On October 12, Shehzar Mohammad, Karachi Whites' 26-year-old No. 3, completed his maiden double-hundred in first-class cricket, at the Multan Cricket Stadium. Upon reaching the landmark, he lifted his bat towards the Hanif Mohammad Stand, named after his grandfather.
Hanif made seven double-hundreds in first-class cricket, including two innings etched in the game's history books: a monumental, match-saving 337 in Barbados in January 1958 - it remains the longest innings in all Test cricket; and, a year later, 499 for Karachi against Bahawalpur, which stood as the highest score in all first-class cricket until Brian Lara went past it in 1994.
Shoaib Mohammad, Hanif's son and Shehzar's father, made four double-tons in first-class cricket, of which two - identical scores of 203* - came in Test matches.
Now Shehzar, in his 36th match, had joined his father and grandfather in scoring first-class double-hundreds. The Mohammads had become the second three-generation trio to achieve the feat, after the D'Oliveiras - Basil, Damian and Brett. Brett D'Oliveira, who is three months younger than Shehzar, scored his maiden double-hundred in May 2016, for Worcestershire against Glamorgan.
Shehzar, who bats right-handed, first learned his way around the cricket pitch under the tutelage of his grandfather Hanif.
Shehzar made his first-class debut in 2009, having returned to Pakistan after studying in the USA. A wicketkeeper-batsman at the start of his career - Hanif kept wickets occasionally too, and did so in Pakistan's inaugural Test match - he has now given up the keeping gloves and is focused on his batting.
"It's a great achievement for me and my family and I am proud of that record," Shehzar told ESPNcricinfo. "I was constantly looking towards the Hanif Mohammad stands... it motivated me a lot during my innings."
The record is one of many memorable moments for the Mohammad family, which has played an indelible role in Pakistan's cricket. Four brothers - Hanif, Wazir, Mushtaq and Sadiq - played Test cricket for Pakistan, after the family migrated from India following Partition in 1947. Despite being third in line, Hanif was the first to play for Pakistan, featuring in their inaugural Test match in Delhi when he was some two months short of his 18th birthday. He scored 3915 in 55 Tests at an average of 43.98, and is still considered by many to be Pakistan's greatest ever opening batsman.
Shoaib was a solid top-order batsman too, featuring in 45 Tests and 63 ODIs in the 80s and 90s. He made 2705 Test runs at 44.34.
"It's a great achievement and a proud moment for the Mohammad family but it's more of Pakistan's achievement. Record books will say it's a Pakistani family and [for Shehzar] to follow his grandfather and father's footsteps is great," Shoaib said. "Had Hanif saheb been alive he would have been too proud of this feat.
"Shehzar learnt the basics of the game from my father as he was very passionate about his grandson playing cricket. He used to take Shehzar to the ground and watch him play and then gave him useful tips. It's all because of papa's guidance that he became a good cricketer."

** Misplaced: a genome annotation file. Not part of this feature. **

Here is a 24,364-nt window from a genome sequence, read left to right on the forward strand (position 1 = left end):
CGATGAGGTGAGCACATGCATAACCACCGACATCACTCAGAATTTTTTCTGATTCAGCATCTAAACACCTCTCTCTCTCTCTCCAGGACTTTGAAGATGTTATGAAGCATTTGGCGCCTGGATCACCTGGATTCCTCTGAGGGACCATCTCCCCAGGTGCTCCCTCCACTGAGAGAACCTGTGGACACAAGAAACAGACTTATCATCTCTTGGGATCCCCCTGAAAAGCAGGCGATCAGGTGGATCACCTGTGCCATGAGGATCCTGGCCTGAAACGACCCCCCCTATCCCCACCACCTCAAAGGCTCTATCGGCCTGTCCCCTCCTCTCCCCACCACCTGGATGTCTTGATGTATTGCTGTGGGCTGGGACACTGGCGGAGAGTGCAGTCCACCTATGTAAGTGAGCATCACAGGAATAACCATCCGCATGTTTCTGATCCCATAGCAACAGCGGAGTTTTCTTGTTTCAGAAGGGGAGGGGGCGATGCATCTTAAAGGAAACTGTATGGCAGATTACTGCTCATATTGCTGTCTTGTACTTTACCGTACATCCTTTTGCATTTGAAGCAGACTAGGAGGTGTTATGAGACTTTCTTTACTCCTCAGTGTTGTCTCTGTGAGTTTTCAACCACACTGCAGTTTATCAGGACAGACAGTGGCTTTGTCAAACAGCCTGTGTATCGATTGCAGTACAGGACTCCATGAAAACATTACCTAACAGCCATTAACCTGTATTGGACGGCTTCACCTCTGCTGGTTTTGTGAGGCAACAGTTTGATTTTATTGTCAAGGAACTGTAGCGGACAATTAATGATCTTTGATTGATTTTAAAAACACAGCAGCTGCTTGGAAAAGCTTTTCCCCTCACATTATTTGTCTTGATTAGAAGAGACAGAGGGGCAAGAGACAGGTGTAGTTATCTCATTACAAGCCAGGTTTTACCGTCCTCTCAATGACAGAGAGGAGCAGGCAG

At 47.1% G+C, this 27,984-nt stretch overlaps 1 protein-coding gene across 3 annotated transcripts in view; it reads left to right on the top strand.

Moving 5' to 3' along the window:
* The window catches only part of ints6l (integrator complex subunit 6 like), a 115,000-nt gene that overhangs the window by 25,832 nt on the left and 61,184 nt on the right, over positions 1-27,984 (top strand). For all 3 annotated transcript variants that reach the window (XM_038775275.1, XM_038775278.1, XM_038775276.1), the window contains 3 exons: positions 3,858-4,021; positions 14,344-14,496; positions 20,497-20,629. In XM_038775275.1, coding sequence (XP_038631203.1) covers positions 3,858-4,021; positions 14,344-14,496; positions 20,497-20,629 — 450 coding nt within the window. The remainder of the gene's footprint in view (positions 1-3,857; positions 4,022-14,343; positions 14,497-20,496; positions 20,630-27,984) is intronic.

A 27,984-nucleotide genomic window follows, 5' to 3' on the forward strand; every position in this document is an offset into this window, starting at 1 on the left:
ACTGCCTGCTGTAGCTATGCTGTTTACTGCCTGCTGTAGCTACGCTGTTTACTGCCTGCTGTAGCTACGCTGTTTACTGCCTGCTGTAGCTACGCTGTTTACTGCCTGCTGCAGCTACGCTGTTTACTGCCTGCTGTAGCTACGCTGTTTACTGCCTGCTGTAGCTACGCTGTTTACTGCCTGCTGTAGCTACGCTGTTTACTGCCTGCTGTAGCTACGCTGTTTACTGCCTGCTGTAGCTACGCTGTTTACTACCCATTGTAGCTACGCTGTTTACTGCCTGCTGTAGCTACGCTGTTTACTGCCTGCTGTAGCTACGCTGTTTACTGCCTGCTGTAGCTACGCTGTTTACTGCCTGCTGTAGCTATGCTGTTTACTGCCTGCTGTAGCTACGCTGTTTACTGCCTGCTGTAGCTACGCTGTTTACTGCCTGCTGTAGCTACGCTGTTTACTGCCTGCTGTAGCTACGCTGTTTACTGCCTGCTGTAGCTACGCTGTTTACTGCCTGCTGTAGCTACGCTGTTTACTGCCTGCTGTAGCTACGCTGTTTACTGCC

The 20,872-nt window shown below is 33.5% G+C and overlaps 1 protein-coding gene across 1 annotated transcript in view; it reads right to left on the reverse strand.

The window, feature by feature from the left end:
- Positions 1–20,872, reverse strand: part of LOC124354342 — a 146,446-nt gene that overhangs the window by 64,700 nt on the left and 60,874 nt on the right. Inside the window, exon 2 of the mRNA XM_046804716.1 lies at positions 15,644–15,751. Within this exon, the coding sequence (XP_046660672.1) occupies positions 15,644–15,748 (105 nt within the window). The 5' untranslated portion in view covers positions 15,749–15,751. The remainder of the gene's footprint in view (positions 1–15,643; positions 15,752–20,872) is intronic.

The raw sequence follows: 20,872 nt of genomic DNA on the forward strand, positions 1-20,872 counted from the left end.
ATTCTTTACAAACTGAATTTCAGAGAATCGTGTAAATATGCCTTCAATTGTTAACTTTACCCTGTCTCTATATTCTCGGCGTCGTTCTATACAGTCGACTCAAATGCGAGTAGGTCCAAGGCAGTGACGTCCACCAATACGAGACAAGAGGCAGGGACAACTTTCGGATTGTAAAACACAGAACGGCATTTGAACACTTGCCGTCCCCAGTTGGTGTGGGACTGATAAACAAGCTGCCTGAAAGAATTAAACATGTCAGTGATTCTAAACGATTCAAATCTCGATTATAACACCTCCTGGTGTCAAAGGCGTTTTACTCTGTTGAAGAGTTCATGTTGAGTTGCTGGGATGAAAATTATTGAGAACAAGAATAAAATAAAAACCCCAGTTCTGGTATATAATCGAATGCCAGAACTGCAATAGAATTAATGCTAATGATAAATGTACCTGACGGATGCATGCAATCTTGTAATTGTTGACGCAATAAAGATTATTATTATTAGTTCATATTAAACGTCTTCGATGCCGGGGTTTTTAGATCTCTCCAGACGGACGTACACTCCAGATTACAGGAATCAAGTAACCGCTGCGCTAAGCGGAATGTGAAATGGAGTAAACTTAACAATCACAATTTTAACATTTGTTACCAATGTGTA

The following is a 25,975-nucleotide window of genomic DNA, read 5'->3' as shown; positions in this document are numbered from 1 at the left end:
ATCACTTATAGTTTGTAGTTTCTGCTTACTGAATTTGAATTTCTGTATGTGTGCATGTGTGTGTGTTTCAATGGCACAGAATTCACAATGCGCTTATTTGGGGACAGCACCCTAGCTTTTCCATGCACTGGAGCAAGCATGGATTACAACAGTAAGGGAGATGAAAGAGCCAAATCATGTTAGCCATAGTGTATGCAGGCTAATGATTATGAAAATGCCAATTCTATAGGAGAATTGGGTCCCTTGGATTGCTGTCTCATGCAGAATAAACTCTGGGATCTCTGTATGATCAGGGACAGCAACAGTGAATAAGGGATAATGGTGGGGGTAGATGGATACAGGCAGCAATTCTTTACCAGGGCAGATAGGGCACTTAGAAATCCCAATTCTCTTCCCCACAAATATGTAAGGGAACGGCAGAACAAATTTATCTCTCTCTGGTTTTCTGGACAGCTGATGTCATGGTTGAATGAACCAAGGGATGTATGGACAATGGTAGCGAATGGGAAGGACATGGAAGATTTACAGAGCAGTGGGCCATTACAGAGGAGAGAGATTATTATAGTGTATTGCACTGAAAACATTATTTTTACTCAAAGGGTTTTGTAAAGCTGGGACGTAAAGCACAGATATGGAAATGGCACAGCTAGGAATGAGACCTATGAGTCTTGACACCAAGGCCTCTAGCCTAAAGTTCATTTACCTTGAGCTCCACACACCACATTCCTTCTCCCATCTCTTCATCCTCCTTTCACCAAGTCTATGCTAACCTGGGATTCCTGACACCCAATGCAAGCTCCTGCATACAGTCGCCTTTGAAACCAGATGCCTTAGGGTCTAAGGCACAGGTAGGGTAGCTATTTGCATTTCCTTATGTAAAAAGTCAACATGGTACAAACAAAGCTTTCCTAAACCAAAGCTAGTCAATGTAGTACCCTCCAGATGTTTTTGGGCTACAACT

Hanif's three brothers had their share of successes for Pakistan, most notable among them was Mushtaq who also captained Pakistan and taught them how to win matches in the 1970s. But Hanif's oldest brother, Raees, could not make it to the top despite being the most stylish batsmen of all the siblings.
"In my opinion, had he played, he would have proved himself to be a better allrounder than even Mushtaq," Hanif once said.
Raees came close to playing Test cricket when he was named 12th man against India in Dacca (now Dhaka) in 1954-55. "Our then captain Abdul Hafeez Kardar came to my room an evening before the Test and asked me to take to bed early," Raees once told BBC Urdu.
But Maqsood Ahmed, famous as Merry Max, was especially flown from Lahore to make his debut and Raees could never match his four brothers.
A bitter Raees added: "People were jealous that we all played cricket so a cricket board official once remarked, 'how many of your brothers will play?' and it hurt badly. I was good enough to play but could not get a chance to don the green Pakistan cap."
Even Ameer Bee, the proud mother of the Mohammad brothers, used to say "Raees was the best batsman of all the brothers and it pains me that he did not play for Pakistan."
Raees, nonetheless, was a great fan of Hanif. "He was a model of concentration," Raees remembers. "He would build his innings -- wherever and whenever he played -- step by step and would never take risks and people would watch him with amazement. His reflexes were very good and all those traits combined made him a great batsman."
While Hanif's son Shoaib went on to play for Pakistan, Raees' sons Shahid, Asif and Tariq, like their father, played first-class cricket but never played for the national team.
The Mohammad family provided one of only three instances of three brothers playing in the same Test match. England's WG Grace, Fred Grace and Edward Grace featured in the Oval Test against Australia in September 1880. In Cape Town in 1892 came the unique instance of South Africa's Frank Hearne playing against an England team containing his brothers Alec and George, and their cousin Jack.
Hanif, Mushtaq and Sadiq featured in the same Test against New Zealand in Karachi in October 1969 - it was Hanif's last Test and Sadiq's debut.
"Cricket is in our family and Hanif saheb led the way for us," Shoaib said. "Now I hope Shehzar continues to take the bloodline forward."
If Shehzar does goes on to fulfill his father's wishes, it would be the third instance of three generations featuring in Test cricket, after Jahangir Khan (India), Majid Khan and Bazid Khan (both Pakistan), and George Headley, Ron Headley (both West Indies) and Dean Headley (England).
Shahid Hashmi is a cricket journalist who writes for various international publications